It also released a study which suggests the US needs to more than double the existing regional transmission capacity by 2035 and expand existing interregional transmission capacity by more than fivefold to ensure economy-wide decarbonisation.
‘Pressing need’ for infrastructure
“There is a pressing need for additional electric transmission infrastructure in nearly all regions of the country to improve reliability and resilience, address high energy costs, and reduce congestion and constraints,” according to the National Transmission Needs Study.
Regions with historically high levels of within-region congestion — the Northwest, Mountain, Texas, and New York regions in particular — as well as regions with unscheduled flows that pose reliability risks — California, Northwest, Mountain, and Southwest regions — need “additional, strategically placed transmission deployment” to reduce this congestion.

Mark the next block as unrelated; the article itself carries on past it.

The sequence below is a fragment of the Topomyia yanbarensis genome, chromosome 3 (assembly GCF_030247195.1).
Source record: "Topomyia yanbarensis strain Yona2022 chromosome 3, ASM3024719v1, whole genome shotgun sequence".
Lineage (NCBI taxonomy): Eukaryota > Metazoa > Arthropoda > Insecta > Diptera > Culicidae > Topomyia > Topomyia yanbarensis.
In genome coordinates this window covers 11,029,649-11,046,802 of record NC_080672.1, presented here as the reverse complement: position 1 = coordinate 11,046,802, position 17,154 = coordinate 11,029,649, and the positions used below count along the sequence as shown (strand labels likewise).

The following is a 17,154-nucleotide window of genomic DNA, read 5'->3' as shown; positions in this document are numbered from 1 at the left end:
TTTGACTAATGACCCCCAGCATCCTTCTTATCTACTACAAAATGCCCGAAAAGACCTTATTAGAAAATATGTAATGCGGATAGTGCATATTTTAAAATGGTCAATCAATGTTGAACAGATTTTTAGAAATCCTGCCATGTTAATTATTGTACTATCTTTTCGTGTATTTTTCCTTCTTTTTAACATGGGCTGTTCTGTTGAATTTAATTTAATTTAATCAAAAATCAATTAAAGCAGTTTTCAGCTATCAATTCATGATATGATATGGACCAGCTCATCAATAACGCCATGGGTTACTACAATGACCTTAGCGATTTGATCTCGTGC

By 2030, large deployments of interregional transfer capacity are needed between the across different regions of the US to meet the future demands of the power grid, it found. By 2040, there is “a significant need for new interregional transmission” between nearly all regions.
“To realise the full benefit of the nation’s goal of 100% clean electricity by 2035, we need to more than double our grid capacity and President Biden’s Investing in America agenda puts us in position to do just that,” said US energy secretary Jennifer M. Granholm.
Funded by the Biden’s Bipartisan Infrastructure Act, the Transmission Facilitation Programme (TFP) – a $2.5 billion (€2.3bn) revolving fund to help overcome the financial hurdles associated with building new, large-scale transmission lines, and upgrading existing transmission lines – the DOE is entering into capacity contract negotiations with three interregional transmission line projects. These are the 214-mile, 1.5GW Cross-Tie 500kV Transmission Line (Nevada, Utah), the 175-mile, 748MW Southline Transmission Project (Arizona, New Mexico), and the 1.2GW Twin States Clean Energy Link (New Hampshire, Vermont).
The DOE said it anticipates releasing a second round of TFP funding in the first half of 2024 through a request for proposals that may include a combination of public-private partnerships, loans, and capacity contracts, totaling up to $1 billion.